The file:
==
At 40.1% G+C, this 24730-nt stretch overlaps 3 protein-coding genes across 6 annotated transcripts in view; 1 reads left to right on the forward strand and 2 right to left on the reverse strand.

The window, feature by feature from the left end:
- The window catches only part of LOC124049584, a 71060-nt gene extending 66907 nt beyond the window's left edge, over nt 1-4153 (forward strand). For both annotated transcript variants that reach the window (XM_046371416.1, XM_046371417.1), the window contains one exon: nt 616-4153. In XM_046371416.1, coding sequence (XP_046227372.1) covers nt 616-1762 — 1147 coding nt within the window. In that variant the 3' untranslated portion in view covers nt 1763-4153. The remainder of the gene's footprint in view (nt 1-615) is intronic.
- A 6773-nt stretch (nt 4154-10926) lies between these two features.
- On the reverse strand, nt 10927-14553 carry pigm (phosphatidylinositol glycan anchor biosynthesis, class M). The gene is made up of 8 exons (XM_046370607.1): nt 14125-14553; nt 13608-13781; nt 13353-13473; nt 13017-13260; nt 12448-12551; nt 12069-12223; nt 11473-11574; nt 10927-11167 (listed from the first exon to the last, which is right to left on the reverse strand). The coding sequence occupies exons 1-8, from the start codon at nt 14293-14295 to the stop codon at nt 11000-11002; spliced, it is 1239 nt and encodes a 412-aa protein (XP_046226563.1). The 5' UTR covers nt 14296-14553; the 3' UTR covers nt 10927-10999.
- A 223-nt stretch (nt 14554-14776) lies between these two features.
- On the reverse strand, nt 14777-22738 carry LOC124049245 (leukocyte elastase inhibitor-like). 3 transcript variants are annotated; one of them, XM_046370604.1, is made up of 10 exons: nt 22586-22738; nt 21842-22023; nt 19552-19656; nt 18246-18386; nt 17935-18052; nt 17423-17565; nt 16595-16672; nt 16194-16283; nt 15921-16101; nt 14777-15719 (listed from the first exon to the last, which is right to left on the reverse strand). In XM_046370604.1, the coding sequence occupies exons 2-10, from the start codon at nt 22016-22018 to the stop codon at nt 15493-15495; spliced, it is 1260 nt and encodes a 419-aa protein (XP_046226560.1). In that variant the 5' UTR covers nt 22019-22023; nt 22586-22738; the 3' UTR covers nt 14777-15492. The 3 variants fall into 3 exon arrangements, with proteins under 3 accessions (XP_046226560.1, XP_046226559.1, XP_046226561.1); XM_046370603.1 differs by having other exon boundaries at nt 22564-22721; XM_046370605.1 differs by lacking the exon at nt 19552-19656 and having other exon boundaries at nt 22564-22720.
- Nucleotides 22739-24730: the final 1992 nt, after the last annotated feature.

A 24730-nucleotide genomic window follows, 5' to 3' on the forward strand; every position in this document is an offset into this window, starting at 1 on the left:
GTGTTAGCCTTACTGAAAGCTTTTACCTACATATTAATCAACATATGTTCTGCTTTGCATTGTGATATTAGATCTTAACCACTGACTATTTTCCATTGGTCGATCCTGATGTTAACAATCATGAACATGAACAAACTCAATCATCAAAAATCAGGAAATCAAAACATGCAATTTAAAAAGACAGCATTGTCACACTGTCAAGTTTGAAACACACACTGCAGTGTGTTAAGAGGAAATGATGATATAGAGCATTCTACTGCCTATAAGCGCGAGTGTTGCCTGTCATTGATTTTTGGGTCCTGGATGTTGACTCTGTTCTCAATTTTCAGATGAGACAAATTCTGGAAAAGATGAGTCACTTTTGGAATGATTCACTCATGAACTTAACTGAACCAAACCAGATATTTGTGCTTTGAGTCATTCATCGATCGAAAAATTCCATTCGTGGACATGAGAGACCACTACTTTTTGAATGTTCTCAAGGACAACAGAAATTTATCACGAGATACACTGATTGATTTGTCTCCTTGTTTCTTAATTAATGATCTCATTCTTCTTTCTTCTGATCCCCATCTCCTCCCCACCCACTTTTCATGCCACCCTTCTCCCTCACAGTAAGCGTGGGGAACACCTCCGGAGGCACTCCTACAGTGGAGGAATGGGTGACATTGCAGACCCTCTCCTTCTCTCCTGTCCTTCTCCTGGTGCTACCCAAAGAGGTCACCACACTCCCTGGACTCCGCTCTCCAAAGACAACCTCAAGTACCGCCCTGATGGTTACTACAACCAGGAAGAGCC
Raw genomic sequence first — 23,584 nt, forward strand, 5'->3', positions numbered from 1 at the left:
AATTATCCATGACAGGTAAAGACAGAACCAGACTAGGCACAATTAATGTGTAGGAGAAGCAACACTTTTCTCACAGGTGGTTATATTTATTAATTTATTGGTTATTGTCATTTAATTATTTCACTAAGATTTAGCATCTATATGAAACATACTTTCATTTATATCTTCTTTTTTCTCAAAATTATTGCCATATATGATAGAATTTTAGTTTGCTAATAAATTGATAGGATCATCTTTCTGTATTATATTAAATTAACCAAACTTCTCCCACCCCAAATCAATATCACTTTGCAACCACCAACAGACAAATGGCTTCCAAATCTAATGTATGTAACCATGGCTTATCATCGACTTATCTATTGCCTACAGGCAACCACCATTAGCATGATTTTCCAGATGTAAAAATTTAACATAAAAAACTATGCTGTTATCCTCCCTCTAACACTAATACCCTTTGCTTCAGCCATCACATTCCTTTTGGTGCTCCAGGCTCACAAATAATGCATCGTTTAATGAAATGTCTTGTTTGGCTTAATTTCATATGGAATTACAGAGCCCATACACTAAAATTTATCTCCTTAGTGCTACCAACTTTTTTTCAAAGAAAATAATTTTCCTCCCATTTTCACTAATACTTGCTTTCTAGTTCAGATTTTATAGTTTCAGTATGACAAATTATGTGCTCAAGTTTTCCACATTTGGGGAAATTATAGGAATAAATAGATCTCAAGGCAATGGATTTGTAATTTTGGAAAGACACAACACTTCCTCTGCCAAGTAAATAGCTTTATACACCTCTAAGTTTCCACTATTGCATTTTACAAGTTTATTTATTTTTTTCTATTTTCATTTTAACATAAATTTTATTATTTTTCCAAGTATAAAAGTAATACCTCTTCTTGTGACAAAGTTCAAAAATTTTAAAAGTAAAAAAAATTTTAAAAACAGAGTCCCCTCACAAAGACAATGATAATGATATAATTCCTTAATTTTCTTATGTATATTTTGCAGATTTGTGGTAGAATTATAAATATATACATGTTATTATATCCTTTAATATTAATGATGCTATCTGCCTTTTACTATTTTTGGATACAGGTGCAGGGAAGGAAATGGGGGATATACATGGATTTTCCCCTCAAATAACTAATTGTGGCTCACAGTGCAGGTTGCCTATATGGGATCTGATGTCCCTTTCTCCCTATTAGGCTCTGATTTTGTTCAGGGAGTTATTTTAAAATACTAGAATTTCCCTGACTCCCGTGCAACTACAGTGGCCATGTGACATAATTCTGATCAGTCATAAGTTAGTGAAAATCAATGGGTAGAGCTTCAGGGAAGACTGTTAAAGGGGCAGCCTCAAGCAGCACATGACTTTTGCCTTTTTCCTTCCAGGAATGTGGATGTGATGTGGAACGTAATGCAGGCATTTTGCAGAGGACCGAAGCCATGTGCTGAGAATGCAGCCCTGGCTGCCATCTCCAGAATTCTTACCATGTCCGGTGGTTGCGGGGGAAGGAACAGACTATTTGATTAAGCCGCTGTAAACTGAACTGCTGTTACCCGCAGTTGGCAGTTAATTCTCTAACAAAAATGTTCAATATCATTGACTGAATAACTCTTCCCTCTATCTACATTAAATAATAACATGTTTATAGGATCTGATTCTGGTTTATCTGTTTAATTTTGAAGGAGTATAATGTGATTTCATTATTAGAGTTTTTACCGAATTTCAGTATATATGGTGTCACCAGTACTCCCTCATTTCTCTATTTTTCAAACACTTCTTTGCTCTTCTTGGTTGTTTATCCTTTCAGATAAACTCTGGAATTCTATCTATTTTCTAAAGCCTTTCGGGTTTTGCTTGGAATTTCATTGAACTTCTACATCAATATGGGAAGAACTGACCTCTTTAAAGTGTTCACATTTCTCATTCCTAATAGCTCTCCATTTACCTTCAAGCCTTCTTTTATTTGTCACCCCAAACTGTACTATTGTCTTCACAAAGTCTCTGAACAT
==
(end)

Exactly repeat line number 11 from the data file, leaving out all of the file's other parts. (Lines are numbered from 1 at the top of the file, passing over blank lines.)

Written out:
Raw genomic sequence first — 23,584 nt, forward strand, 5'->3', positions numbered from 1 at the left: